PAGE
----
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The thing about dribbble


Marin Vuković

In my attempts to be the resident Chandler Bing of this agency I seek my path in life through endless sarcasm, pointing out the ironies of the world, and often hiding the helplessness and pessimism behind jokes that make it look like it’s all fine. 

There are only a few special things in this crumbling world of ours that I’m a fan of. Dribbble isn’t one of them. And here’s why…

There used to be a time when people flocked to dribbble for inspiration, championing the community as the best thing that happened to the world of digital art since copy and paste. And to be honest, it used to be one of my go to places for inspiration, when I needed that extra push in figuring out the best way to solve a burning problem.


I used to mock Behance and point fingers at its comment section which was riddled with self-promotions like “nice work, check my portfolio”, often bringing up dribbble as a good enough example of a critical community that tells you like it is.


But then, as all things in life that people get their hands on and have enough time to break, dribbble began to choke on its own popularity. The comment section was slowly, but surely edging towards the self-promotional heights set up by Behance.
Awesome. So inspiring. Please check our profile.


You can choose to ignore it as most of us probably do. Even dribbble seems to acknowledge the pointlessness of the comment section by making it more difficult to see with each design review of the platform. Good.


But the comment section is the least of dribbble’s problems. Fishing for likes and breaking the algorithm has become the only thing that matters, just like it is on every other existing social network of our time. And look where that got us.


People have figured dribbble out. Endless scrolls of designs and concepts without proper function make it harder and harder to find work rooted in the real world. And don’t even get me started on the recent trend of grids, introduced by Apple and gobbled up by the community as the next best thing in design presentation.


Pick a pretty color. Pick another one. Make a couple of eye-candy widgets and put it all in a grid that shows very little substance, but looks pretty. Harvest the likes. Repeat.


I’ve had the (mis)fortune to spend the last decade or so working on numerous fintech projects, some of which you can find on our Fintech page. Throughout those years I got to work on dozens of banking solutions for both web and mobile, grinding through rules and regulations, backend limitations and client preferences and let me tell you — I can spot a designer on dribbble who has never worked on a real banking solution in a second.


Pretty, colorful widgets that do nothing. Even prettier graphs and charts that are usually impossible to implement or fill with data. The simplest payment processes that would be shot down at the first meeting. Shiny looking payment cards that fit the design and not the real cards. Transaction descriptions that say “Spotify” or “Uber” or [insert the cool brand name], ignoring the fact that they usually take two or three lines in the real world.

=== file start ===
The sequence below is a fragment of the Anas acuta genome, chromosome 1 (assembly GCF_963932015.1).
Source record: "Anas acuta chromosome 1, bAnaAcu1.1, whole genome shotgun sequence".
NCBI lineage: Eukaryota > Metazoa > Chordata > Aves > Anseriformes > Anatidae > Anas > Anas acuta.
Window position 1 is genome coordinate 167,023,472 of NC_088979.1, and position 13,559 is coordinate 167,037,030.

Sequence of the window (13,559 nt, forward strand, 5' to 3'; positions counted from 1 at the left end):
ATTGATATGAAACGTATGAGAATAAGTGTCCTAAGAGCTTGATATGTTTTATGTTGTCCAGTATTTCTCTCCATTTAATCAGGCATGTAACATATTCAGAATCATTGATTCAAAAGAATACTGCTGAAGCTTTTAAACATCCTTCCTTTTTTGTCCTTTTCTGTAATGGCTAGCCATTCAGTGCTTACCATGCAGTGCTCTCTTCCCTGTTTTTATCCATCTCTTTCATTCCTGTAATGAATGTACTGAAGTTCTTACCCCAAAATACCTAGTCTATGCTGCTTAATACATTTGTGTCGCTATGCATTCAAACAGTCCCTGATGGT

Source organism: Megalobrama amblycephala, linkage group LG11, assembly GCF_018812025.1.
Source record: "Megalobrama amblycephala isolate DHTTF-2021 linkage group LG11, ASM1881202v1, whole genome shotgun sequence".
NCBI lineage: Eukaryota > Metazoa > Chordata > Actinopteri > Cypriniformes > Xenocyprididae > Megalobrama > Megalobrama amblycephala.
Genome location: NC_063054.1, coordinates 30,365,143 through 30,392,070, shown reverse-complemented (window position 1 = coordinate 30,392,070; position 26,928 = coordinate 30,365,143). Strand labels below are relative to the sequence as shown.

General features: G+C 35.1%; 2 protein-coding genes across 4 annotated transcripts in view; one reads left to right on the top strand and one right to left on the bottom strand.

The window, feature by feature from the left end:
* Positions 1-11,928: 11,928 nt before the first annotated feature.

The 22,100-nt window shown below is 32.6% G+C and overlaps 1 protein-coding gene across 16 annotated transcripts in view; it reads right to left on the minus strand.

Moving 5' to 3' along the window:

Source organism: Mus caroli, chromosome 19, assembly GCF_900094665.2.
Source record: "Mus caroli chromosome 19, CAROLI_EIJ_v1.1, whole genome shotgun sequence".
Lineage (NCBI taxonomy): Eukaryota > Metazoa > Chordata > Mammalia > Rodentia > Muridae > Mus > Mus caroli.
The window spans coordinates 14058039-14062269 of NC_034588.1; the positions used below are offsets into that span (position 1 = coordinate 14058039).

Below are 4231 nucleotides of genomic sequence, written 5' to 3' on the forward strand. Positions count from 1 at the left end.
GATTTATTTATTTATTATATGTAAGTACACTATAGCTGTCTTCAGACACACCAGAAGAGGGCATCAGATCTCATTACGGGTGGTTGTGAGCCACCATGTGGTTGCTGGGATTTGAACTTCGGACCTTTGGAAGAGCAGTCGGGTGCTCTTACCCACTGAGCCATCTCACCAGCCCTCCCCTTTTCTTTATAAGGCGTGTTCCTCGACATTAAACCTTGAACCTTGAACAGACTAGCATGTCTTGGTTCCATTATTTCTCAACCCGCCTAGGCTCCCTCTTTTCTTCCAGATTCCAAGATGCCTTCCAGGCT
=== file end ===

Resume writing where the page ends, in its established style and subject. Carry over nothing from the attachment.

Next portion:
The list goes on…


Have you ever actually seen or used a mobile banking app or web banking application that looks like those on dribbble? Of course you didn’t, and there’s a good reason for that. Actually, hundreds of reasons.


“But where is the problem, you miserable pixel pusher”, some of you will ask, waving a pitchfork. 


Apart from designing solutions that have no grounds in reality, you mean? You see, internet is a beautiful thing in a sense that everyone has access to it. Even your potential clients. They, too, can see the pretty widgets and trendy grids. And having no grasp of what it takes to create a functional UI, they want what they see.


Honestly, I’ve had meetings where clients would pull out printed dribbble shots that had all the looks but zero functionality. Shots that asked more questions than they gave answers. Shots that ultimately never work in the real world.


It takes valuable time and effort to come to an inevitable conclusion that the bank’s backend systems just can’t accommodate your handsome widgets. When you put real data into the equation and combine it with client’s demands and the time it takes to fetch it from the core systems, all your pretty little widgets and graphs with all the chic looking details go down the drain faster than you can say “foreign currency payment”.


Of course, it’s not all that bad. You can still find real projects on dribbble and solutions grounded in reality, by people who know how to push solutions through the grinder of client demands and system limitations and come out looking both pretty and functional. 


I only wish there were more of them. And I wish algorithms didn’t reward those who spam countless copies of the same thing that tick all the pretty boxes and none of those that ultimately matter.


In the end, the sad truth is that we’ve all seen this before. Distorted simplification of things, favoring form over function, looks over substance. Everything to fool the algorithm, to follow a trend, one more like, one more follow. “Awesome. Check out my profile.” It’s every social media platform all over again.


And we’ve all seen how great those turned out.